# Alignment of the solar system

1. Feb 6, 2014

### caters

okay so here are the lengths of years and days on the planets:

Mercury:
Day: 176 earth days
Year: 88
1 year on mercury is daytime and the other is nightime

Venus:
Day: 243 earth days
Year: 224.7 earth days

Earth:
day: 1 earth day
Year: 365 earth days

Mars:
Day: 1.03 earth days
Year: 687 earth days

Jupiter:
Day: 9.8 earth Hours
Year: 11.86 earth years

Saturn:
Day: 10.2 earth hours
Year: 29.46 earth years

Uranus:
Day: 17.9 earth hours
Year: 84.07 earth years

Neptune:
Day: 19.1 earth hours
Year: 164.8 earth years

Pluto:
Day: 6.39 earth days
Year: 247.7 earth years

Now here is a good question:
If we start at earth year 1 and all the planets are in the same place before they start rotating when are they all going to intersect again(in other words form a straight line) with the data I gave you. now I know that if you multiply all the year data together you will get a point of alignment but will all the planets be aligned again before then?

In other words what years would all the planets be aligned besides earth year 1?

2. Feb 6, 2014

### phyzguy

(1) You have Mercury's day wrong. Mercury's day is 58 Earth days. It is in a 3:2 resonance so that 3 Mercury days equals 2 Mercury years.

(2) Do you just mean aligned in longitude? The planets' orbits are in different planes, so even if the longitudes are exactly aligned, they won't be truly in a line.

(3) You have to specify a tolerance of alignment. If you start with the longitude of the planets exactly aligned, they will never again be exactly aligned. How close do you want to come?

3. Feb 6, 2014

### caters

(1)no if you go to enchantedlearning.com or any other website talking about mercury they will say that 1 mercury year is daytime and the other is nightime and thus 1 mercury day is 2 mercury years. They will also say that a mercury day is 88 earth days.

(2) I mean in a straight line(just like it started out in a straight line)

(3) Yes they will be exactly aligned at the year which is all the planets years multiplied together.

Last edited: Feb 6, 2014
4. Feb 6, 2014

5. Feb 6, 2014

### phyzguy

I don't know what enchantedlearning.com is, but what you are saying is wrong. Try going to this NASA web site, or Wikipedia, or any reputable source. Mercury's day is 58 Earth days.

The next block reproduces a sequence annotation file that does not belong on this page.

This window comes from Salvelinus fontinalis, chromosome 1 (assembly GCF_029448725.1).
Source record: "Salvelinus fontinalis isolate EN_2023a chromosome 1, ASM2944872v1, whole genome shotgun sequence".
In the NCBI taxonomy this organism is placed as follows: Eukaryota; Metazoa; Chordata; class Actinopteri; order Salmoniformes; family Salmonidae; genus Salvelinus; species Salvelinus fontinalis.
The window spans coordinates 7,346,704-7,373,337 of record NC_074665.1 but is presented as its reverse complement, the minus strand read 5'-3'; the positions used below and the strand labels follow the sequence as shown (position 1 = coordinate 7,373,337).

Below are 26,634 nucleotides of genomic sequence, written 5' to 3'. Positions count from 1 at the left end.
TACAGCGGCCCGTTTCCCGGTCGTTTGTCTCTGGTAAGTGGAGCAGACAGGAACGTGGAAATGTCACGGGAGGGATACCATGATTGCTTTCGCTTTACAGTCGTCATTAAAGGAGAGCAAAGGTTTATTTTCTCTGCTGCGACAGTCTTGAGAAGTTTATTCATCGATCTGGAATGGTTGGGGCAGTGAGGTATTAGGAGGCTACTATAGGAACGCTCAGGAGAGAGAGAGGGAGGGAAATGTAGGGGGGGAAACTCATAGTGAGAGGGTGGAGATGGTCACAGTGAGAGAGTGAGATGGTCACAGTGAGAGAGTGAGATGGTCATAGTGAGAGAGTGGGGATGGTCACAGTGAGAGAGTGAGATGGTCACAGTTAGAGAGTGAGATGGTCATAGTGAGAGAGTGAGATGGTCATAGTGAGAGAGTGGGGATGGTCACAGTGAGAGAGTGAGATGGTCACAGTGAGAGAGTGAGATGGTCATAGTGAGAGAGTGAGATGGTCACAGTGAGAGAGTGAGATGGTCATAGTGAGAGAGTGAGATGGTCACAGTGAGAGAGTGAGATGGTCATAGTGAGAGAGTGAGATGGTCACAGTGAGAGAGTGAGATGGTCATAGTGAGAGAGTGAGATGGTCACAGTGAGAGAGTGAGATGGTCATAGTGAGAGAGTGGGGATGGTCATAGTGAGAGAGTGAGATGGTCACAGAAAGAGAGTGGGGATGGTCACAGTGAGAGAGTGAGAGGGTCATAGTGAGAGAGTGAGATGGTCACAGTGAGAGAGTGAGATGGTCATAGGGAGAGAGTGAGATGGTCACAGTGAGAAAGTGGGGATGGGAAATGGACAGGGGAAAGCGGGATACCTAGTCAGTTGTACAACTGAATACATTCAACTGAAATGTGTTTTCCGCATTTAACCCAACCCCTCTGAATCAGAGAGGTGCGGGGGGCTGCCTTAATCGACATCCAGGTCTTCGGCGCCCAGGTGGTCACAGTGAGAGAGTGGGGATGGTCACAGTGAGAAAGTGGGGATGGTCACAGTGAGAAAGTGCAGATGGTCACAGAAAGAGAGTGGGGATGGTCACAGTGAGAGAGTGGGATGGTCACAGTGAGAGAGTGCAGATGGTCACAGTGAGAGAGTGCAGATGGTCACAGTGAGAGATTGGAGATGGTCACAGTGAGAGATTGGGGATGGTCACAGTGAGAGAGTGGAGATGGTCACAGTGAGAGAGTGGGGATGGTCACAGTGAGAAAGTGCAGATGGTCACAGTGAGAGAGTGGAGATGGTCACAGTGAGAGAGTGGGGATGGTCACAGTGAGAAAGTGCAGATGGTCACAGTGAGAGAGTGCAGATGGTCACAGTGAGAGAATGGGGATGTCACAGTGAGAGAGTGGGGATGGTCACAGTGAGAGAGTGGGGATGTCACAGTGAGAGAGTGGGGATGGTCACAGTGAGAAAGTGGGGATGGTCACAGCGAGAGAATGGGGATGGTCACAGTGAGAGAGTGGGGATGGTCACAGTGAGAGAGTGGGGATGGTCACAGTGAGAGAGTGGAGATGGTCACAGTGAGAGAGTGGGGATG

Like I said, the planets orbit in different planes, so they are never in a straight line.

No, this is wrong. This is only true if the periods are integers or some integer multiple. If the numbers are non-commensurate real numbers (which they are), they will never align again.

6. Feb 6, 2014

### caters

Mercury is the smallest and closest to the Sun of the eight planets in the Solar System, with an orbital period of about 88 Earth days.

Sidereal rotation period
58.646 d

the 58 days you are referring to is the sidereal rotation period.

7. Feb 7, 2014

### caters

The 175.9 is the sum of the year in daytime and the year in nightime.

The 58.7 days is how long the siderial rotation is.

The length of the orbit(which is not the same as the sidereal rotation) is 88 days and they always refer to this when they translate a year on a certain planet to earth time.

8. Feb 7, 2014

### Staff: Mentor

Not sure. Perhaps find the least common multiple of each planet's year?

9. Feb 7, 2014

### tfr000

Because of perturbations, it's unlikely that the planets would ever "line up" again. Some perturbations accumulate in a way that is non-periodic... in other words, they are chaotic.
Besides all that, it is unlikely that our current state of knowledge of the system is adequate to predict that far ahead. Because of data we don't yet have, we can only go a few thousand years with any accuracy. So even if multiplying all of the orbital periods would work, other things would throw it off.

10. Feb 7, 2014

### phyzguy

You're right here, I apologize. The 58 days is the sidereal day. The solar day (noon-noon) is indeed 176 days, or two years, as you said.

I think the other things I said about planetary alignment are correct.